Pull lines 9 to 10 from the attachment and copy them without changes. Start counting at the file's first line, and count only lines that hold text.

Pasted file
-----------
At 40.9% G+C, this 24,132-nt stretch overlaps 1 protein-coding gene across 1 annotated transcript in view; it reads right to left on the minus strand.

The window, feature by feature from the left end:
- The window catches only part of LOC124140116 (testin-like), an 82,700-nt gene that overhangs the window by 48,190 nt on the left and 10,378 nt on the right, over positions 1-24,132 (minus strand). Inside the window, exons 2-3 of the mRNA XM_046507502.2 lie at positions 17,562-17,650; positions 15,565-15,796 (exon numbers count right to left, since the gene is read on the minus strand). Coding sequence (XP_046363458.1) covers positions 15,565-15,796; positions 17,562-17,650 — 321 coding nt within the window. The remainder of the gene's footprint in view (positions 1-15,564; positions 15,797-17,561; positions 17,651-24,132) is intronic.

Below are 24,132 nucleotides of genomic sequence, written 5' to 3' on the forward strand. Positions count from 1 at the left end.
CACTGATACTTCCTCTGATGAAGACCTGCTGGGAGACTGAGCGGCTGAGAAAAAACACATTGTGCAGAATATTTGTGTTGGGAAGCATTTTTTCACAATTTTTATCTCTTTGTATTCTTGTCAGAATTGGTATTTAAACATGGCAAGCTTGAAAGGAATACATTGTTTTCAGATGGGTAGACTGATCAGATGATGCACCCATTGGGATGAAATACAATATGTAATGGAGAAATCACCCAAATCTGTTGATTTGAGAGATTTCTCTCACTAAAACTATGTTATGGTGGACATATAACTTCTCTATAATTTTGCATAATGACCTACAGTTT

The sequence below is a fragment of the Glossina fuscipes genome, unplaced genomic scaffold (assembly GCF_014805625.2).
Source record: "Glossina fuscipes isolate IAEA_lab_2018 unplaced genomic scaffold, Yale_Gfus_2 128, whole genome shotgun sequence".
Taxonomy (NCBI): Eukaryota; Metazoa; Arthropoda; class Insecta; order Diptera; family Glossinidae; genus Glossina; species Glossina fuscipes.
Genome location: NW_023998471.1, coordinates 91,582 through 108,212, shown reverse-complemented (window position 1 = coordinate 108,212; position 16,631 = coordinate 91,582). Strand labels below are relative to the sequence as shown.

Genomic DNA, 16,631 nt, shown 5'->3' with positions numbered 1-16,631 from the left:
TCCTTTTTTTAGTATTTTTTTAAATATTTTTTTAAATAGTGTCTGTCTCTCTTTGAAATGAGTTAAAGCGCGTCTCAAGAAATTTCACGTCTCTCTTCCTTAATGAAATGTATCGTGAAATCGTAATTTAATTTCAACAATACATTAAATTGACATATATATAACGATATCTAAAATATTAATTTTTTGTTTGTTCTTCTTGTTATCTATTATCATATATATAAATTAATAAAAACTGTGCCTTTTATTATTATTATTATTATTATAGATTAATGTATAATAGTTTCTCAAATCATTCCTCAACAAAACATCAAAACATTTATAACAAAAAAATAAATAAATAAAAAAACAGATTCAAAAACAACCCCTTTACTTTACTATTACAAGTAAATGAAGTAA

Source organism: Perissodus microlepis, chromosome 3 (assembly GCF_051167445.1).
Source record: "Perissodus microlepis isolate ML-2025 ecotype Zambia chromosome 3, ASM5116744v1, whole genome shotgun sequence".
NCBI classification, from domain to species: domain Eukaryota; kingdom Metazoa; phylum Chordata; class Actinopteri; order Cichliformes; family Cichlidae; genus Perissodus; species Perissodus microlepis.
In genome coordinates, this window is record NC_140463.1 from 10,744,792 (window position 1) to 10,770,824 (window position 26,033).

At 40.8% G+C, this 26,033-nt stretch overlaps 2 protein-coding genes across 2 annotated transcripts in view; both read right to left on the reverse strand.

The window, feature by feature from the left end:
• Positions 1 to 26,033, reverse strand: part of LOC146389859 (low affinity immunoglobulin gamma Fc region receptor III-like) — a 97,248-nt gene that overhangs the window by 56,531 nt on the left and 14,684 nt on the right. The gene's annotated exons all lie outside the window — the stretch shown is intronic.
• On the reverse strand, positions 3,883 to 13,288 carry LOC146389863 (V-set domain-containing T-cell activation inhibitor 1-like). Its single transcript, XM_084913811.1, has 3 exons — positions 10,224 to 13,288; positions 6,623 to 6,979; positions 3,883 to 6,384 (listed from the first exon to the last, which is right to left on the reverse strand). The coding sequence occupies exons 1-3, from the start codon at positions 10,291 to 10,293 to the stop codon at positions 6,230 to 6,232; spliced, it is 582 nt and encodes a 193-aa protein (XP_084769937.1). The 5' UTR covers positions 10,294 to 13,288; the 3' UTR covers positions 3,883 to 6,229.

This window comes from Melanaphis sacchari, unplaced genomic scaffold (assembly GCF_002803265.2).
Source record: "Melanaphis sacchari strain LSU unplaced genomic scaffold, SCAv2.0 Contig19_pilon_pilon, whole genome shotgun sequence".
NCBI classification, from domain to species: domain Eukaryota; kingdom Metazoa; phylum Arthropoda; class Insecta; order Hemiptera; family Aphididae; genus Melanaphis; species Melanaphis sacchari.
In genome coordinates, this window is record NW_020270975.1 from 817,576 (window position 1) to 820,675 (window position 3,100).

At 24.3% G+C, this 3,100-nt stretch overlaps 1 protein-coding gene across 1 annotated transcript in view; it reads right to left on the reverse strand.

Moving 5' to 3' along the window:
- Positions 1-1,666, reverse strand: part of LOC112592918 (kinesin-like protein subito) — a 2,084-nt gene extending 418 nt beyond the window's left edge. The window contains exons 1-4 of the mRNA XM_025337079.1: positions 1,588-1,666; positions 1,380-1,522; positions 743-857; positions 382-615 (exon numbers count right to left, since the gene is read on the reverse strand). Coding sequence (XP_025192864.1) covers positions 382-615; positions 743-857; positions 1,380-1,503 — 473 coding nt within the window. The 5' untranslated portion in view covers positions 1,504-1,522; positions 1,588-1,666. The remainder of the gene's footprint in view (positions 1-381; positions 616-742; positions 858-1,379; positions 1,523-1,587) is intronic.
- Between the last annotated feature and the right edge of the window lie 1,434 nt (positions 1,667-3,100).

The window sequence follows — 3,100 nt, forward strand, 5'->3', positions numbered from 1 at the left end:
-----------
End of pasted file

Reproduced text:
Genome location: NW_023998471.1, coordinates 91,582 through 108,212, shown reverse-complemented (window position 1 = coordinate 108,212; position 16,631 = coordinate 91,582). Strand labels below are relative to the sequence as shown.

Genomic DNA, 16,631 nt, shown 5'->3' with positions numbered 1-16,631 from the left: